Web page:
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23/Oct/2017

New research is taking a closer look at the drugs targeted at physical pain and how they might affect other aspects of behavior and emotional experience.

One study in 2010 found that acetaminophen,the active ingredient in Tylenol, reduces behavioral and neural responses associated with the pain of social rejection. The study feels that because the drug can help both types of pain, there is a large overlap between social and physical pain.

Dubbed the “pain related affect”, researchers are looking into “subjective feelings or impressions of anguish that accompany almost any harmful stimulus.” In other words, it is not only physical sensations that register as pain, but emotions and social distress that can hurt as well. In fact, “hurt feelings” result in the same firing of neural pathways.

Acetaminophen has always stood apart from other mind-altering pain killers such as opioids as it was not thought to influence a patients emotions or mental state. As this widely used over-the-counter drug is considered relatively benign (aside from conditions that result from over use) it has become one of the most commonly used drugs for pain on the market.

However, recent research shows that Tylenol does in fact alter moods and may moderate feelings of anxiety. The study above found that participants taking acetaminophen responded less to scenarios of social rejection than those taking the placebo. These studies garnered much attention and interpretation in the media and are an interesting contribution to the discussion of how the brain interprets pain. For more of this topic see the links below.

http://www.theatlantic.com/health/archive/2013/04/whats-tylenol-doing-to-our-minds/275101/

http://blogs.scientificamerican.com/mind-guest-blog/2013/05/08/tomorrows-anti-anxiety-drug-is-tylenol/


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23/Oct/2017

Since hosting a continuing medical education seminar, some of our physicians have started to work more closely with Apollo Applied Research, and have offered the service to patients. One of these patients was recently seen in a follow up encounter, and the physician forwarded us all a small note about their findings:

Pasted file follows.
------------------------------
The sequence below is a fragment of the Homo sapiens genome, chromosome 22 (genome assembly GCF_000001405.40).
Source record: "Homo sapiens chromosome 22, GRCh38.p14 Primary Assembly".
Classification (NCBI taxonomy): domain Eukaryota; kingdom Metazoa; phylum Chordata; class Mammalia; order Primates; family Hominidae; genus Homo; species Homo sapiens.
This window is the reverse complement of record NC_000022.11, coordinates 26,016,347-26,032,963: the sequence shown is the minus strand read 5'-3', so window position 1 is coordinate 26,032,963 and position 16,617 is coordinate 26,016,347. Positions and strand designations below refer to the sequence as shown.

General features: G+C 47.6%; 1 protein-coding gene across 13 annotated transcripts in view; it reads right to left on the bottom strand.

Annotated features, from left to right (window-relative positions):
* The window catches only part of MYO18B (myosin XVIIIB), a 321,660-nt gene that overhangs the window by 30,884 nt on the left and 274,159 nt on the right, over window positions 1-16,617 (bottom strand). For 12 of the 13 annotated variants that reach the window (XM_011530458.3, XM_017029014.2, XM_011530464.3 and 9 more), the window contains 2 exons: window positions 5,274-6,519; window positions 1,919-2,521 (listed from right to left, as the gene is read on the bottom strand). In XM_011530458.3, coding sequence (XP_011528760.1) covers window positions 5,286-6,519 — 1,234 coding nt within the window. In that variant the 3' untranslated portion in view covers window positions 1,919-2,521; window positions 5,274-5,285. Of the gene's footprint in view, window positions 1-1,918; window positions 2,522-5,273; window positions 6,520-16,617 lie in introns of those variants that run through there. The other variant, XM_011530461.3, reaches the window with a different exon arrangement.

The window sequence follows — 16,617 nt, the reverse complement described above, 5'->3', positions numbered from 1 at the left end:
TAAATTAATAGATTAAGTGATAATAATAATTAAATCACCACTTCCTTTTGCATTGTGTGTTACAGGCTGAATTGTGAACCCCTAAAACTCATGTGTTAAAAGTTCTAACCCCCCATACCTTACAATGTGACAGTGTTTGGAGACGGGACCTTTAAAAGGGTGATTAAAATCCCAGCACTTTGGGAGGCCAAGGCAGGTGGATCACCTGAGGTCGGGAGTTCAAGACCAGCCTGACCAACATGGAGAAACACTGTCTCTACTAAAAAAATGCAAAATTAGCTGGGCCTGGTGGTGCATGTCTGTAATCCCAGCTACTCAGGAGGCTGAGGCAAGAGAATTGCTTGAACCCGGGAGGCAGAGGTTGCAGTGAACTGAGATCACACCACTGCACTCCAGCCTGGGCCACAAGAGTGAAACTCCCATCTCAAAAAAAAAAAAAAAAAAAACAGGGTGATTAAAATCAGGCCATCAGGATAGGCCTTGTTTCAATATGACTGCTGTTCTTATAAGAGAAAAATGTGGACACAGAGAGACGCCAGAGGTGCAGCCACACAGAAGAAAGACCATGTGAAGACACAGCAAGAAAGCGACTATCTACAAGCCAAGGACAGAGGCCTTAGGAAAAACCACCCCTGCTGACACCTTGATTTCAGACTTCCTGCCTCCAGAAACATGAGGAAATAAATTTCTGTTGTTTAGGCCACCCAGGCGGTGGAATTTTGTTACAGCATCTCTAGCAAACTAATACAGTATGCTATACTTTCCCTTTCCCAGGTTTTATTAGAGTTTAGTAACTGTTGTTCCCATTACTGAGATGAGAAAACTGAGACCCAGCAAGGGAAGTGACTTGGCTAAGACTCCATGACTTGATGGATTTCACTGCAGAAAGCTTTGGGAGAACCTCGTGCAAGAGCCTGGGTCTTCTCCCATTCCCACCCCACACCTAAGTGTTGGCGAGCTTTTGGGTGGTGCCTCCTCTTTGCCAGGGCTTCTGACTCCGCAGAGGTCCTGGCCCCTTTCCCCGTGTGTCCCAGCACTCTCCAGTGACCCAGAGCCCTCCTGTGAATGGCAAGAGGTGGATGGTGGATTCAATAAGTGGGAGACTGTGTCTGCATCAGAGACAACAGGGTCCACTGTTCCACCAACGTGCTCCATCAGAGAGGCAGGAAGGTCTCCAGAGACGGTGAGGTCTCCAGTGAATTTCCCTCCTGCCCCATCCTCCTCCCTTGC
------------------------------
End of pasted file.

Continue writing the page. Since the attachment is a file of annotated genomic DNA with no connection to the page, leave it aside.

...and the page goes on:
Dear Colleagues:

I wanted to share with you an amazing success story.

A patient presented with chronic and persistent upper right shoulder pain for the last 18 months. A number of pharmacological therapies were prescribed…

Pain persisted despite these attempts.

As a last resort, I prescribed the patient medical cannabis through Apollo Applied Research, and the patient has reported a considerable decrease in pain with no psychological impact. The patient has reported they have stopped using all other pain medications for this chronic ailment.

The patient has also reported a significant improvement in her quality of life, indicating that her sleep has improved, and she feels able to exercise for the first time in many years.

While of course this is NOT evidence, a case study or anything more than ONE instance of positive feedback about Apollo’s project yielding positive results for ONE patient, it is an encouraging experience for one patient in an area we are all learning more about… and it is another person no longer using painkillers and opioids… and that alone is worth sharing.


23/Oct/2017

ECHO Ontario is a joint project between University Health Network and Queen’s University Continuing Professional Development Office to replicate the Project ECHO developed at the University of New Mexico. The goal is to empower primary care physicians to treat patients more effectively by granting better access to specialists.

The “Hub” practitioners of the program are reputed to be very strong and we know Dr.Andrea Furlan – she’s a highly respected member of the pain community.

Here are some videos on the project.


23/Oct/2017

Apollo Applied Medical Marijuana Research is at Allevio Pain Management this evening discussing their Medical Cannabis research project for patients with Chronic Pain.
This is a small CME event that was geared to our specialists, but was also attended by some primary care practitioners and Anesthesiologists working with three UHN / University of Toronto affiliated hospitals.
There’s a ton of great and detailed information about this product and the best practices when it comes to finding the right strains for patients. For more information about this, and to find out if the Apollo study or clinic is right for you, please get in direct touch with your physician or with Apollo directly.


23/Oct/2017

Marie J. Hayed, PhD, and Mark S. Brown, MD have published an article in JAMA Internal Medicine that notes as Medical Marijuana prescriptions increase in a given community, so too do opioid-related deaths decrease. (Opioids are pain killers such as Oxycodone, Oxycontin, Vicodin, Percocet and Dilauded).

From the UofC, Berkeley Wellness Letter, Feb 2015:

…the 13 states which medical marijuana laws between 2000 and 2010 had a 25% lower opioid-related death rate, on average, than states where marijuana was illegal. The longer the laws were in effect, the greater the reduction. The researchers estimated that in 2010 there were about 1,700 fewer opioid-related deaths than would be have been expected if medical marijuana had not been available.

An important statistic as so many physicians are nervous about choosing the proper medications for patients, and an important tool in the ongoing battle to combat pain killer abuse.